In South Africa, Boer does exhibit strong maternal instincts and admirable flocking behavior, are prolific and have a relatively long breeding season - traits that warrant consideration and inclusion in the development of an American meat goat.

Boer does also have excellent udder confirmation. Dairy breeds are making a significant contribution to the mature size of the meat goat population, but at the same time may shorten the longevity of many crossbred does due to udder unsoundness. The magnitude of effect the Boer can have on maternal characteristics remains unquantified.


>A word of caution deserves inclusion here. Currently, meat goats are at the same stage of development as the beef cattle industry of 1960. In the fifteen plus years following 1960, new breeds of cattle were imported into the U.S. - breeds with heavier muscle, larger mature size and greater milk production potential. Bigger was better so cattlemen spent twenty years building better cattle, often times with little consideration of consumer concerns or environmental constraints. In the late 1980's, the beef industry realized the need for consumer input and the identification of production targets. The "box" became a major production target and many cattle didn't achieve the objective. Moderation, predictability and consistency are now focal points. So how is this related to Boer goats and the meat goat industry?

Considering the breeds available, the potential exists to develop a meat goat that is too big and too productive for the environment in which it has a competitive advantage. Therefore, it is imperative that breeders identify a production system appropriate for their environment, then develop a goat that efficiently performs therein.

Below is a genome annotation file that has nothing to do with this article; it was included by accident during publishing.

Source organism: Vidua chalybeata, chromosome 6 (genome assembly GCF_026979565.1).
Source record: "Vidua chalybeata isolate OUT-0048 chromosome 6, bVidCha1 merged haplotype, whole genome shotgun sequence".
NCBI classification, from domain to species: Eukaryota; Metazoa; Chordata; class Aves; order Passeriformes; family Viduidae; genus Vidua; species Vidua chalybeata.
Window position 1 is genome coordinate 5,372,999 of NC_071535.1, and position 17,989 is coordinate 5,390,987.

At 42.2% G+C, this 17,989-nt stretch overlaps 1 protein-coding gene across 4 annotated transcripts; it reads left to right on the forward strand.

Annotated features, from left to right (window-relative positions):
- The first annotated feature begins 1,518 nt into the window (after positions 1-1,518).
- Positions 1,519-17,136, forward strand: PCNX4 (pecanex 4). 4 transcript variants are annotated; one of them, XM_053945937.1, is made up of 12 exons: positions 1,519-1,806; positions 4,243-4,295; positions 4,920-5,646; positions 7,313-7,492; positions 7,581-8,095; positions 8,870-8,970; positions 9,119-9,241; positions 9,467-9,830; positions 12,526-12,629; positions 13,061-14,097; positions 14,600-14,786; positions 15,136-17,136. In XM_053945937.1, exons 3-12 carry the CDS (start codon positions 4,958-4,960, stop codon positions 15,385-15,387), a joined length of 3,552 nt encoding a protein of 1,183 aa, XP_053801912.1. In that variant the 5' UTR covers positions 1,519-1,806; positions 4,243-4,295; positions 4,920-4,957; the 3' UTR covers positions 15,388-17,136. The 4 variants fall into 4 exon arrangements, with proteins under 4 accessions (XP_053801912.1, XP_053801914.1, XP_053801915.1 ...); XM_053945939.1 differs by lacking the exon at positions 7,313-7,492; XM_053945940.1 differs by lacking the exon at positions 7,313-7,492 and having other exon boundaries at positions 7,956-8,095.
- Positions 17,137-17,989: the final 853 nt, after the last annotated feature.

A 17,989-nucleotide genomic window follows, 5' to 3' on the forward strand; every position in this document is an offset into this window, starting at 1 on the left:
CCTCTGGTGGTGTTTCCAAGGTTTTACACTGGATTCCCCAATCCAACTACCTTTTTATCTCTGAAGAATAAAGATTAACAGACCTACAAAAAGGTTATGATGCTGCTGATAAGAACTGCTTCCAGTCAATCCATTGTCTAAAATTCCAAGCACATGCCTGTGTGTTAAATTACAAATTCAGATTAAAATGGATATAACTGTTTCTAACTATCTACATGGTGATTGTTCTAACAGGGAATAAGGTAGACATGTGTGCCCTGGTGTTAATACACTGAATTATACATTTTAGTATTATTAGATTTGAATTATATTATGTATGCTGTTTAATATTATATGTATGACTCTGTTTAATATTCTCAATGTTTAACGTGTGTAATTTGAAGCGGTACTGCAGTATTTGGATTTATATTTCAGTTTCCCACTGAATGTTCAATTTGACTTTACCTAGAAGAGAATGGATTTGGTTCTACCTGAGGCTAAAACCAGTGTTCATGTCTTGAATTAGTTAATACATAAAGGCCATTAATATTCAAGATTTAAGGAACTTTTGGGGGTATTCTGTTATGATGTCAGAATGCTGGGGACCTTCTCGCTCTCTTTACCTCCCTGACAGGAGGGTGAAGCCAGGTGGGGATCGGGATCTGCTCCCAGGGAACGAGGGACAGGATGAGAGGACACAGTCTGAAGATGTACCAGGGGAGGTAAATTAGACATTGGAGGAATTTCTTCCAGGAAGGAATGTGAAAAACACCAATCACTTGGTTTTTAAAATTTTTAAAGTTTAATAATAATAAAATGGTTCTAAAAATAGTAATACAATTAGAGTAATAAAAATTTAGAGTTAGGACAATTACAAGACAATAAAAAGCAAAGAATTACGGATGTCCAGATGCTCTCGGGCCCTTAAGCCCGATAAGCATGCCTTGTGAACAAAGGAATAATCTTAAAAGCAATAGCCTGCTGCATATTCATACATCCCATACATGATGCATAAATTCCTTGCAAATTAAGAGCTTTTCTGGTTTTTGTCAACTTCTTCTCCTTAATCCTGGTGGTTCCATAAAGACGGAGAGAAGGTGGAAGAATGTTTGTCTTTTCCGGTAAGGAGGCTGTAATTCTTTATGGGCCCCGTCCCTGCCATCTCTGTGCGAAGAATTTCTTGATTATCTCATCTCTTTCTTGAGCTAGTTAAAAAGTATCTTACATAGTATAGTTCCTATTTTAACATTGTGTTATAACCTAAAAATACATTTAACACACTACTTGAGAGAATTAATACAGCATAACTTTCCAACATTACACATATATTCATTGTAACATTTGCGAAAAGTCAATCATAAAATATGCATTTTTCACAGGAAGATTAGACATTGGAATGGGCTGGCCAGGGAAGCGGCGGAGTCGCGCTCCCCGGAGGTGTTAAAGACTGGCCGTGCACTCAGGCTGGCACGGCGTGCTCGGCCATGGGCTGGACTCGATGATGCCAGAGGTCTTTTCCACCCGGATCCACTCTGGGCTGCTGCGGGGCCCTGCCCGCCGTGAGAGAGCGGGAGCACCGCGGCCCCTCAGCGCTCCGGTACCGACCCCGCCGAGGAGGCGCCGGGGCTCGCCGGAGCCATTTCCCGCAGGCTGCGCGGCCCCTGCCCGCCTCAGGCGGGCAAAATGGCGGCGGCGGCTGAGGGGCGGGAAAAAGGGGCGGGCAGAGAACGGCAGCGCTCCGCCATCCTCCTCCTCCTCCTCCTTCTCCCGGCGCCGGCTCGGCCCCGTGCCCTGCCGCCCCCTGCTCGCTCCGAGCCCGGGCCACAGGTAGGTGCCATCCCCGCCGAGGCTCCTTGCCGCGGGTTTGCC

Positive impacts on growth and phenotypic characteristics are substantiated by breeder observations and limited applied research data. Data collected on spring 1994 born 1/2 bloods indicate individual 90 day weaning weights in excess of 36 kg are possible and marketable product produced per doe can exceed 68 kg by 90 days postpartum. Preliminary results from a Texas A&M study comparing Spanish to 1/2 Boer, 1/2 Spanish kids indicates inclusion of the Boer positively affected growth rate, especially in the postweaning phase.

The industry desperately needs a production target or target(s) on which to focus, a goal at which to aim, a clear direction towards success. For the bulk of the industry, long term viability may hinge on the breeder's ability to develop a prolific, fast growing animal with desirable carcass characteristics that can be sustained and productive on a browse diet. The Boer goat can play a significant role in that process.

The meat goat industry is searching for leadership and direction. Someone once said, "The best way to predict the future is to create it." Boer goats have captured the industry spotlight and currently hold everyone's attention. Perhaps the time is right for them and their breeders to step forward in answer to the WANTED add.




 

About The Author



Richard V. (Rick) Machen, Ph.D.
Assistant Professor & Extension Livestock Specialist
Texas Agricultural Extension Service
Texas A&M University System

>Dr. Machen is the Extension Livestock Specialist for 21 counties in central and southwest Texas. He holds an appointment in the Department of Animal Science at Texas A&M University, and his livestock production responsibilities include beef cattle, sheep, goats, wool and mohair. He directs and coordinates Extension educational programs related to livestock production, conducts applied research, and provides technical assistance to livestock producers.

Since the introduction of the Boer goat in 1993, Dr. Machen has spent an appreciable amount of time evaluating its impact on meat goat production. Research efforts have focused on preweaning growth and performance of Boer sired kids. In addition, feeding studies have been conducted to evaluate post-weaning performance and carcass characteristics of percentage Boer wethers.


Richard V. (Rick) Machen, Ph.D.
Texas A&M Research & Extension Center
P. O. Box 1849
Uvalde, TX 78802-1849

Phone: (210) 278-9151
Fax: (210) 278-4008
e-mail: r-machen@tamu.edu